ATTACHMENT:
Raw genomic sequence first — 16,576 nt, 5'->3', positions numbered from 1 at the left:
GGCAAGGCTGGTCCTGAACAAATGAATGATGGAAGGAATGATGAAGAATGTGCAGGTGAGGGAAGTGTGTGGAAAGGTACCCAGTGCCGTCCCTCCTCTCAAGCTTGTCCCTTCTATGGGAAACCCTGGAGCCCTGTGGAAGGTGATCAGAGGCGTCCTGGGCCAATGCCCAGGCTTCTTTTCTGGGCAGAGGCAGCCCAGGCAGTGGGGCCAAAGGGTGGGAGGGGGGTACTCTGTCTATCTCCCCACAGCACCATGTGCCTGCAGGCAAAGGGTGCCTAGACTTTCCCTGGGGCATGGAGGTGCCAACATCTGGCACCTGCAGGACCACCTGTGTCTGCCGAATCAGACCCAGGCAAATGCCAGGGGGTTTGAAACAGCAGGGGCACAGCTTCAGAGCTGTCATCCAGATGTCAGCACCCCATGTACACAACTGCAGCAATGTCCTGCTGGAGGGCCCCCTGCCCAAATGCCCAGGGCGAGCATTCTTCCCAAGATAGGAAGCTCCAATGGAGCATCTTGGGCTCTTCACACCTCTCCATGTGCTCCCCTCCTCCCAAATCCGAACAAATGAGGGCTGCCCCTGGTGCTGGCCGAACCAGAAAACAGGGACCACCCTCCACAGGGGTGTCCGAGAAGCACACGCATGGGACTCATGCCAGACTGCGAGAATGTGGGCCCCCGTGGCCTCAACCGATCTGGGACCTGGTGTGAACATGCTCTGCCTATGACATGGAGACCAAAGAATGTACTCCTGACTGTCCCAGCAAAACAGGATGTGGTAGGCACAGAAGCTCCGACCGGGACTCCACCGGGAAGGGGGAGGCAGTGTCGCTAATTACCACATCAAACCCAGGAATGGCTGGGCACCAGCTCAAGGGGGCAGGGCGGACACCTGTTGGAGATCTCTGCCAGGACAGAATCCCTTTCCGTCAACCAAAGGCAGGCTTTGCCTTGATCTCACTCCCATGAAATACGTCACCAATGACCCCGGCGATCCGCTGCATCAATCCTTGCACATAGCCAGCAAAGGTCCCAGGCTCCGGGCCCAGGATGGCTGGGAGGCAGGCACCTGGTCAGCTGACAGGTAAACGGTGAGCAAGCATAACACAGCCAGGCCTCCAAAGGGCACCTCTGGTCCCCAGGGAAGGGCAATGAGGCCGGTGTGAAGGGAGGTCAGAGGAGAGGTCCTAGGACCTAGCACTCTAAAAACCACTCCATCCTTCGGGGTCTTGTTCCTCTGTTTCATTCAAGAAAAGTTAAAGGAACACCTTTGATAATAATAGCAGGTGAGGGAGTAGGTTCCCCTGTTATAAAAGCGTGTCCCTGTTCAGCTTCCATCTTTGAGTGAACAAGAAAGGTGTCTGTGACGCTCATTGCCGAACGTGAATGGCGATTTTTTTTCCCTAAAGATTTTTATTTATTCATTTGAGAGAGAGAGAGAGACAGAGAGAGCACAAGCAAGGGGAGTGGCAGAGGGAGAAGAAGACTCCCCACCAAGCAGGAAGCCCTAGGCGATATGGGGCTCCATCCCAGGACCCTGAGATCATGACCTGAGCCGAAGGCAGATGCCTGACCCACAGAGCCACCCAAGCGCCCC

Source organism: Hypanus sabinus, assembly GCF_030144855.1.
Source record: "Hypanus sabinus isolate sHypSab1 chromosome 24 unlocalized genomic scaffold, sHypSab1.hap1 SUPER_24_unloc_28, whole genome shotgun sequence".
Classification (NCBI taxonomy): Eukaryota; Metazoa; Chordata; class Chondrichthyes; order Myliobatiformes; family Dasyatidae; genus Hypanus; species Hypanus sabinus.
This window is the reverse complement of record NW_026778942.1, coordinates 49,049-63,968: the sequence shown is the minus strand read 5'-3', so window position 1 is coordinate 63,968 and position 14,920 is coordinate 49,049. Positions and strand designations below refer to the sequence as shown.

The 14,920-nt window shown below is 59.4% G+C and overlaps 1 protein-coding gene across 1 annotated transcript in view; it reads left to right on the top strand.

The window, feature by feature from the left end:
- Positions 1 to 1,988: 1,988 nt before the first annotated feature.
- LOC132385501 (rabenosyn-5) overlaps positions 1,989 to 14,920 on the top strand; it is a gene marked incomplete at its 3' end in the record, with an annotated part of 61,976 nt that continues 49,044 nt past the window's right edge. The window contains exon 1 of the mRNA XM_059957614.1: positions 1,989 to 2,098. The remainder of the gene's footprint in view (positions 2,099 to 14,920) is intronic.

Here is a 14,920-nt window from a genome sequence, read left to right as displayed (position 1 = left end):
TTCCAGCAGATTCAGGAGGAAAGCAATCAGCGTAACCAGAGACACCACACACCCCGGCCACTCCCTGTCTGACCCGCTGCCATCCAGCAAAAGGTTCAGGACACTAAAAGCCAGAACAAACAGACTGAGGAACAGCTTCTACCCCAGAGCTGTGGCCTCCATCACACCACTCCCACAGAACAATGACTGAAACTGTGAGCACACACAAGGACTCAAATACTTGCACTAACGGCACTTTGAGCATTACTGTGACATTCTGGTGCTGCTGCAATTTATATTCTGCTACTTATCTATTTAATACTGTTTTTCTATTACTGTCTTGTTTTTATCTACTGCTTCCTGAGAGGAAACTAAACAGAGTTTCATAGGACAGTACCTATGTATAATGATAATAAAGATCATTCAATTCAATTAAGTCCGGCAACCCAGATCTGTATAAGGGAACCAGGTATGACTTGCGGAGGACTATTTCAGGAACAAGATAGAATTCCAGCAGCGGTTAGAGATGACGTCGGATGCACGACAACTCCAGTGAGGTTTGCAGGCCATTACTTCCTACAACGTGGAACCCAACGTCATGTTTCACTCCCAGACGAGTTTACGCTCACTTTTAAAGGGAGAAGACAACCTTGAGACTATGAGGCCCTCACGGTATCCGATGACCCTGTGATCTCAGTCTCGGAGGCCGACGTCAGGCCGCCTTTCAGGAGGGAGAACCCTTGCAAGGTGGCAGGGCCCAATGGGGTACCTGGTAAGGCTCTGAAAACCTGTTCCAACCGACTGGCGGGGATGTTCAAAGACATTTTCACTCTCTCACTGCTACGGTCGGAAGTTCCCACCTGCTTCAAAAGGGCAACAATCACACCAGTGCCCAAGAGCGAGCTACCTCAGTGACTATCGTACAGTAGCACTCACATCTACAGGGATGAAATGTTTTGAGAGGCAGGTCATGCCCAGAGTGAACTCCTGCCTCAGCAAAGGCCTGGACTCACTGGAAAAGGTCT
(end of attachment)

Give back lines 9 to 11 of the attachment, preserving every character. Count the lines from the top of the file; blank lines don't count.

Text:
- Positions 1 to 1,988: 1,988 nt before the first annotated feature.
- LOC132385501 (rabenosyn-5) overlaps positions 1,989 to 14,920 on the top strand; it is a gene marked incomplete at its 3' end in the record, with an annotated part of 61,976 nt that continues 49,044 nt past the window's right edge. The window contains exon 1 of the mRNA XM_059957614.1: positions 1,989 to 2,098. The remainder of the gene's footprint in view (positions 2,099 to 14,920) is intronic.

Here is a 14,920-nt window from a genome sequence, read left to right as displayed (position 1 = left end):